Originally from New York, the Lafayette Afro-Rock band started life in the early 70s as The Bobby Boyd Congress, a homage to Bobby Boyd, their original singer. Relocating to Paris, this funk rock act ended up shacked up in the Barbes district, where they incorporated North African musical architecture into their soundworld.
Following a name change to Ice, they caught the ear of Parisound Studios producer Pierre Jaubert. Serving as the studio house band, Jaubert directed the act through a series of recordings which would see them yield a series of classic breakbeat oriented funk numbers like ‘Hihache’, ‘Darkest Night’, ‘Conga’ and numerous others. Back in New York, as Hip-Hop arrived, in the hands of DJ’s like Afrika Bambaataa, they became secret, highly classified weapons for dancefloor destruction. Meanwhile, in the studio, their infectious grooves gave life to the backing beds for songs by Public Enemy, Janet Jackson, Jay-Z, De La Soul, Black Moon and countless others.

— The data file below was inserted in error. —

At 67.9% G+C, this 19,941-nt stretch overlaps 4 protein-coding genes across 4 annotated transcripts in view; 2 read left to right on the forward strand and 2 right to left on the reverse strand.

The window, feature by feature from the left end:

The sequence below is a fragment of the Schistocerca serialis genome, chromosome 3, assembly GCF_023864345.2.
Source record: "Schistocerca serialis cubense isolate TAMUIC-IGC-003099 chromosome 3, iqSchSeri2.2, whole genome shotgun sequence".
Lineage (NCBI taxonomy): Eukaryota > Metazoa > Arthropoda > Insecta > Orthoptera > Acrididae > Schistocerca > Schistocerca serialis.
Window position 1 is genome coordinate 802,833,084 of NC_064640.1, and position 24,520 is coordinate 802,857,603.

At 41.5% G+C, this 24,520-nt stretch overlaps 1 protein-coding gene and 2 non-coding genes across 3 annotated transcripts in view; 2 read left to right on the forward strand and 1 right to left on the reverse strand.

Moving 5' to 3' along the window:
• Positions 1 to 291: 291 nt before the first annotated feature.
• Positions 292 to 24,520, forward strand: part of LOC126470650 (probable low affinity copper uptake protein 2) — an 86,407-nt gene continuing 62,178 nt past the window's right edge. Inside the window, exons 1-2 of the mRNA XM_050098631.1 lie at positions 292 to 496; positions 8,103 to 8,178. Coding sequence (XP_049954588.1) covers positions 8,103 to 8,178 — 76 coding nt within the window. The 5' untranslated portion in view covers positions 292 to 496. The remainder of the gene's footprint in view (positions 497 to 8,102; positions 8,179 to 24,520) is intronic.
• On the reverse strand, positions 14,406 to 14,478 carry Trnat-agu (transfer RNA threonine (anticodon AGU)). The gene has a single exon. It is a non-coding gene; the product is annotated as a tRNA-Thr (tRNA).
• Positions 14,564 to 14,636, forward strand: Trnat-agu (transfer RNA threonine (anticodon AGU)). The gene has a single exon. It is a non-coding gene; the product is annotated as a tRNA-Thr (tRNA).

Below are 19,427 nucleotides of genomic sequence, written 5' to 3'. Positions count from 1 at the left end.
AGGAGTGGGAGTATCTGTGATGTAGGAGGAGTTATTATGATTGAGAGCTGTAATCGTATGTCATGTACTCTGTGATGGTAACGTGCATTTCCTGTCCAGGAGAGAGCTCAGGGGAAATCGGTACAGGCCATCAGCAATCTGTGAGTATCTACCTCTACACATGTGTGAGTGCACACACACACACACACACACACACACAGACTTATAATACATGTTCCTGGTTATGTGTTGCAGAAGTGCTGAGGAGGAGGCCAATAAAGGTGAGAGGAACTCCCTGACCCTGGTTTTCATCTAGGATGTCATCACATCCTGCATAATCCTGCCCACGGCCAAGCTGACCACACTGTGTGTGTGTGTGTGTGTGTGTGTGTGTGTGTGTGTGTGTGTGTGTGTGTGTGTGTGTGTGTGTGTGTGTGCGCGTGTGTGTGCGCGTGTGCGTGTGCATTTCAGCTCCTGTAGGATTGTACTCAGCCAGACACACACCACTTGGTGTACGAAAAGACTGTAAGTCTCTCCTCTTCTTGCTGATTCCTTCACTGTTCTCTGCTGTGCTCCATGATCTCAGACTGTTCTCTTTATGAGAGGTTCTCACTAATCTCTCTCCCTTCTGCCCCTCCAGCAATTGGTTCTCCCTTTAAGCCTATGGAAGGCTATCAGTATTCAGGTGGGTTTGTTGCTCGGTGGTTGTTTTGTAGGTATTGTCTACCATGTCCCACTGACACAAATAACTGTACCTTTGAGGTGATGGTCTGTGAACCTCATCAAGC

Several years ago, thanks to Marty Jones (formerly of Border Music Distribution) I had the opportunity to chop it up with Pierre Jaubert. Strut Records had just re-released a compilation of classic Lafayette Afro-Rock Band material called Darkest Light. Jaubert, now in his eighties, was in full reflection mode and blessed me with the full backstory. A backstory which turns every Lafayette Afro-Rock Band biography I’ve ever read completely on it’s head. After much thought, I’ve decided to set Jaubert’s story loose. You all deserve a chance to read this. The document is long, but well worth reading.
How did you originally find The Lafayette Afro-Rock Band?
How did I find them? Well, first of all to do something like this, someone has to have the training.
Without the training, if you find someone, you can’t do nothing. So I couldn’t have found The Lafayette [Afro-Rock Band] if I hadn’t been in the nightclubs playing harmonica. I used to [play harmonica], I played for about ten years in the [United] States. I was playing harmonica in the clubs from about 1950 to 1960. If I hadn’t done that, I couldn’t have done anything with Lafayette. You know? That’s how it starts; you have to have the ear for it!